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Aaron, we're in agreement. I made the assumption, in reading it, that the petals were wet. I think that's what it's supposed to be myself, but if you're going with the narrator is what is wet, the grammar is right.
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  #16  
Old 05-17-2018, 08:01 AM
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Gotcha, thanks.
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Old 05-17-2018, 12:55 PM
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Edward Zuk Edward Zuk is offline
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Hi Aaron,

I think the key to making this a poem that reads well in English is to decide what you want to do with lines 4 and 16, which I see as the crux of its argument. Right now you have:

my desire to lose the world deepens.

I am, for now, satisfied with this life.

These seem to be at odds with each other, or at least their relationship is not quite clear. Comparing the other translations, I find:

Even my passion for living apart
soon grows distant.

I've found my life again. (Hinton)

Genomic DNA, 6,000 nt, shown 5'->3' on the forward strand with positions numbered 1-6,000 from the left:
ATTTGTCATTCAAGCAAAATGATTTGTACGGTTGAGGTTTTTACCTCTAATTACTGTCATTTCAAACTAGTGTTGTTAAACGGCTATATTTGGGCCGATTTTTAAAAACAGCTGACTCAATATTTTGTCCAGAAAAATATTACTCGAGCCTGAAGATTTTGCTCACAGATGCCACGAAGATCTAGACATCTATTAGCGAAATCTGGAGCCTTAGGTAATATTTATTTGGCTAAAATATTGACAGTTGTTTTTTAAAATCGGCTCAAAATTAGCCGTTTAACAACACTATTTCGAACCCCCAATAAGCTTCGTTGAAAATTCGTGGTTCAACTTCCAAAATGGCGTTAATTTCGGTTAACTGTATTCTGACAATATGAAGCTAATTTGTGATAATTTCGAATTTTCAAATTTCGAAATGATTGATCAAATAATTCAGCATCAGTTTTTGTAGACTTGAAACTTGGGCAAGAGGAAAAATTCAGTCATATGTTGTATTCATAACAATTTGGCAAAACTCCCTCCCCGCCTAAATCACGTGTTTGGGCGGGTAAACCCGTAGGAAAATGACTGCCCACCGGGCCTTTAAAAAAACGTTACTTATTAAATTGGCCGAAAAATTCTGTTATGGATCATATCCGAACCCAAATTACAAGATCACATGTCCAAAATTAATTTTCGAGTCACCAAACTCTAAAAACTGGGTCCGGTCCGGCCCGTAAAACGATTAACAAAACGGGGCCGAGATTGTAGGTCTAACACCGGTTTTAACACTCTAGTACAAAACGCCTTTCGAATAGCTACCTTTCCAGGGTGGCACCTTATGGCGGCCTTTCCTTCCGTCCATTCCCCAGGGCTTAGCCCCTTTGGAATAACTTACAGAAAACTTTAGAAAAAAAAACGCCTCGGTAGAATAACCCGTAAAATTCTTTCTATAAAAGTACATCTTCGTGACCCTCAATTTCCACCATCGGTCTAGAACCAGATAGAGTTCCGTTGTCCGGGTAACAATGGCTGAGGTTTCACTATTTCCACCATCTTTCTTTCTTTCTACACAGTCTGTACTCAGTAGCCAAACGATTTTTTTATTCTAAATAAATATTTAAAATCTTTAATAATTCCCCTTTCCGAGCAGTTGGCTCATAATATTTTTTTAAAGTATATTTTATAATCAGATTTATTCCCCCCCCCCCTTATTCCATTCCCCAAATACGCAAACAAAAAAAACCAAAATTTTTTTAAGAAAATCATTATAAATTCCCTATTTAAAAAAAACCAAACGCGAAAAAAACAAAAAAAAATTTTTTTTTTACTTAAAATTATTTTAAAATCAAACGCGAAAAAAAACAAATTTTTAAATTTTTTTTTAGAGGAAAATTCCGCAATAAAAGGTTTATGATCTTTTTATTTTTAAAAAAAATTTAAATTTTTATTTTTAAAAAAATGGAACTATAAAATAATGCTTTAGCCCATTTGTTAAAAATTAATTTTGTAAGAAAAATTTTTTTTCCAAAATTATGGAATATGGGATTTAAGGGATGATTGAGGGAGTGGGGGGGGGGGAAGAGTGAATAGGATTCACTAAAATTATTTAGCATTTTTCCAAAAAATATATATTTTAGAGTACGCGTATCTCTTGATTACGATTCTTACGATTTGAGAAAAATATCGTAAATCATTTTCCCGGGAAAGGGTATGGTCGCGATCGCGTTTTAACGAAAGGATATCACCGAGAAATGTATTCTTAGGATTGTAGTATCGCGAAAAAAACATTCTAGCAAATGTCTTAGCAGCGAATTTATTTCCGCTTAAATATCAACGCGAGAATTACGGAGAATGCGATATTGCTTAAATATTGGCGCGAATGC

Or:

To leave far behind thoughts of the world.

Iíve found again the meaning of life. (Anonymous)

These seem to be working together in a way that yours isnít yet.
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Old 05-17-2018, 01:03 PM
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Thanks, Edward. I'm not sure I see the conflict. A somewhat more literal translation of "lose the world" would be "leave behind worldly affairs", which the N does successfully by drinking, and hence is "satisfied with this life". He is satisfied in the last line precisely because he's achieved the desire expressed in the earlier line.

Does that make sense? And if it does, where is the poem failing to convey it?
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Old 05-17-2018, 01:20 PM
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For me, "my desire to lose the world deepens" implies that he hasn't "lost" (left behind) the world yet. After all, it's still only a desire, a wish that is yet to be fulfilled. So, it seemed strange that the poet would be satisfied with this state of affairs.
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  #20  
Old 05-17-2018, 01:33 PM
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OK, so the issue is that the temporal progression between the stanzas isn't clear. I see S5 as later than S2: in S2, he's just started drinking, whereas in S5, he's drunk. I'm not sure what to do about that—S3 is the key stanza here, probably. Hmmm...

Thanks for clarifying.